In Massachusetts, in In re Murphy,33 the court said, "... information given orally under some circumstances may be sufficient to establish knowledge and permit recovery, (although)33a an oral notice itself does not fulfill the requirements of the statute." In Walhden's Case,34 the court held, "The word 'knowledge' is used in the statute in its ordinary sense as meaning actual knowledge, but not absolute certainty. While notice of what has happened is not actual knowledge that the employee has been injured, it is such information as men usually act upon in ordinary human affairs. ... The employer or his agent upon receiving intelligible information which he should have given heed to, cannot say he is without means of knowledge of the accident because it did not happen in his presence." In Allen v. City of Melville,35 the New Jersey court in construing actual knowledge declared, "He (agent of the municipal corporation) 35a did not (have knowledge) 35b in the sense that he saw the injury and knew of it first hand so that he could properly testify as a witness. We think in spite of the use of the word actual to qualify the knowledge required, that first hand personal knowledge is not what is meant." The statute in New York does not use the word actual to qualify knowledge, but the dissenting opinion in the instant case seems to supply it. All Workman's Compensation Acts were passed for the humane purpose of dispensing justice. They should be construed liberally, and therefore the requirement of written notice should not be an indispensible formality necessary to the claimant's recovery.36 The dissent in the instant case appears to be a partial backward step; it would place a technical obstacle in the path of a deserving claimant. In modern industrial life, all accidents and injuries cannot be personally witnessed by the employer or his or its agents. Certainly if the employer or the agent is completely informed of the injury, it should be sufficient regardless of the form and manner in which he receives it. Alfred Appel.
159 N. W. 304 (1916); Burke v. Michigan Stamping Co., 223 Mich. 495, 194 N. W. 408 (1923); Wheat v. Clark and Hulse, 227 Mich. 556, 199 N. W. 207 (1924); Kraker v. Nett, 148 Minn. 139, 180 N. W. 1014 (1921); Allen v. Melville, 87 N. J. L. 356, 95 Atl. 130 (1915).
32 Lachance's Case, supra note 31.
33 Supra note 31; cf. In re Brown, 228 Mass. 31, 116 N. E. 897 (1917), where the employer's report after the oral notice made out his knowledge.
33a Interposed by the writer.
34 Supra note 31.
36 Simmon's Case, Shafer v. Parke, Davis & Co., Kraker v. Nett, supra note 31; Bloomfield v. November, supra note 10; Hynes v. The Pullman Co., 223 N. Y. 342, 119 N. E. 706 (1918); Dorbs v. Stearns, supra note 11; Lawson v. Wallace & Keeney, 202 App. Div. 435, 195 N. Y. Supp. 673 (3rd Dept. 1922); City of Milwaukee v. Miller, 154 Wis. 652, 144 N. W. 188 (1913), contains a good account of the purpose of the Acts and the liberality that should control their administration.
Torts: A suggested substitute for the test of remoteness: Indemnity: Subrogation.
Can an employer, who is under a contractual duty to maintain and care for seamen in his employ, recover hospital expenses paid by him, from the one who caused the injury? The court in The Federal No. 2, 14 Fed. (2nd) 530, (1926), answers this question in the negative. The libellant in that case attempted to recover on the theory that it was obliged to provide maintenance and care for the seamen for injuries sustained while in the service of the ship, and as those injuries were caused by the negligence of the Federal, she was liable to the libellant therefor. The court ruled that the damages sustained by the libellant are remote, the proximate cause of these damages is the contract, and the claimant cannot be held liable on producing the contingency which makes the libellant liable on his contract, citing Anthony v. Slaid.1 The libellant, to sustain its contention, attempted to show: (1) that the claimant's liability here is analogous to the liability of a tortfeasor to the parent of the child he has injured. The court distinguishes these cases on the ground that the obligation of parents to children is not contractual,2 while the right to maintenance and care of seamen is contractual; (2) that the claimant's liability here is analogous to the liability of a tort-feasor to the accident insurance company, whose insured he has injured. The court ruled that even if it is analogous, accident insurance is not a contract of indemnity only, and that the insured may recover in such case from both the tort-feasor and the insurance company. The court concluded that the facts therefore are not sufficient to constitute a cause of action and dismissed the complaint.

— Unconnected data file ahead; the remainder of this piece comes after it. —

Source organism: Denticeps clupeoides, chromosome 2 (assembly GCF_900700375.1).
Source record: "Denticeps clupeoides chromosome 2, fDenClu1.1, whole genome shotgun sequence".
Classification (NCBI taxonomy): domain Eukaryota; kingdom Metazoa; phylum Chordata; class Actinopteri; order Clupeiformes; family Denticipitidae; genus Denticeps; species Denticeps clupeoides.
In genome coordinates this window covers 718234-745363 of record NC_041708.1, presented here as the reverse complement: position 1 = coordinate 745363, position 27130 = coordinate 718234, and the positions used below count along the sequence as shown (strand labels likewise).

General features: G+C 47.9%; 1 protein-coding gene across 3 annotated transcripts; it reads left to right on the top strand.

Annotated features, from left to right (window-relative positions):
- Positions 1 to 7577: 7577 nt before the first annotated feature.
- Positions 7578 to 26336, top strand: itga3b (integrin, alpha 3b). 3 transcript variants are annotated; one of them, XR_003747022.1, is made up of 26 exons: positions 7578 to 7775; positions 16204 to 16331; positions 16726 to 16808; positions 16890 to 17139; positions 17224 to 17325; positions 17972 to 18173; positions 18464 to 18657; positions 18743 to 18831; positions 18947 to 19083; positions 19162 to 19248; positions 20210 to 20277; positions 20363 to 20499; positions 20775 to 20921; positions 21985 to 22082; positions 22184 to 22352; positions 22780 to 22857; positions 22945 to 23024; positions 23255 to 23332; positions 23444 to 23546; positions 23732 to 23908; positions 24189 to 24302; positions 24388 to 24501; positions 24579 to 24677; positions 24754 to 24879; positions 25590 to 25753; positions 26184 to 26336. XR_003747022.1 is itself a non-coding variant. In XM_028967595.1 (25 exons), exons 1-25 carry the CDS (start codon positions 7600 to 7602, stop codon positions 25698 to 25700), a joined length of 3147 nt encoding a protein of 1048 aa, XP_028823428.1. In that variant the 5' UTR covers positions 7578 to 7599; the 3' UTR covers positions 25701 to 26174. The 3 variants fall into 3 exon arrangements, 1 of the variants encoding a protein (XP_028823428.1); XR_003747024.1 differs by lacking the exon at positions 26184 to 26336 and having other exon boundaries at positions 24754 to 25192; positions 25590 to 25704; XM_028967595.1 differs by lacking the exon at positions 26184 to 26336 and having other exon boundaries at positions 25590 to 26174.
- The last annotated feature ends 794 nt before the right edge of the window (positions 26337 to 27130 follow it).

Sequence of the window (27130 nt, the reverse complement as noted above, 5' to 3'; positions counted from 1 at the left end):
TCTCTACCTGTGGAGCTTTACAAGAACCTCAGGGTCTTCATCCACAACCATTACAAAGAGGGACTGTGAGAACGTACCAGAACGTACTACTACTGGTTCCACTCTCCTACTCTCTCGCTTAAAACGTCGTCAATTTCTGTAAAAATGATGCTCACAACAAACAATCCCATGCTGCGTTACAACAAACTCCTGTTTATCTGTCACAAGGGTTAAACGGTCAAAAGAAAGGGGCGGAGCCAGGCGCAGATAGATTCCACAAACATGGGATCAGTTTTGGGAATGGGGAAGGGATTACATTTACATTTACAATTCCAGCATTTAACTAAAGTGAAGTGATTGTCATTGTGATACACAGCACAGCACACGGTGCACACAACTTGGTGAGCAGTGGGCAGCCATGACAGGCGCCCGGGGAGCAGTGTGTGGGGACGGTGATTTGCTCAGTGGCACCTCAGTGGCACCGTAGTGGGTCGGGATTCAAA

The question that the instant case attempts to answer is one of growing importance. Take, for example, just one phase of this situation: the modern innovation of Workmen's Compensation Acts, where a recovery by an employee for his injury, from his employer, is practically automatic. It is highly improbable that such employee will substitute for this immediate and simple relief, an action against the tort-feasor, and assume the burden of overcoming all of the defenses that the tort-feasor may have. The result would be, if the reasoning of the court in the instant case is to be given any consideration at all, that the tort-feasor in all such case can commit wrongs with impunity and have the satisfaction of seeing his obligation paid for by the innocent employer.
152 Mass. 290 (1846). The plaintiff in that case was put to increased expense because of the defendant's assault of a pauper whom the plaintiff had contracted with the town to take care of. Court then held that the plaintiff sustained the loss by means of contract. The damages were therefore held to be remote and indirect.
2Citing Cuming v. Brooklyn City Ry. Co., 109 N. Y. 95, 16 N. E. 65 (1888). Citing The Bouker No. 2, 241 Fed. 831 (C. C. A. 2nd 1917); The Hanna Nielson, 273 Fed. 171 (C. C. A. 2nd 1921).
"Citing, Suttles v. Ry. Mail Ass'n, 156 App. Div. 435, 141 N. Y. Supp. 1024 (4th Dept. 1913).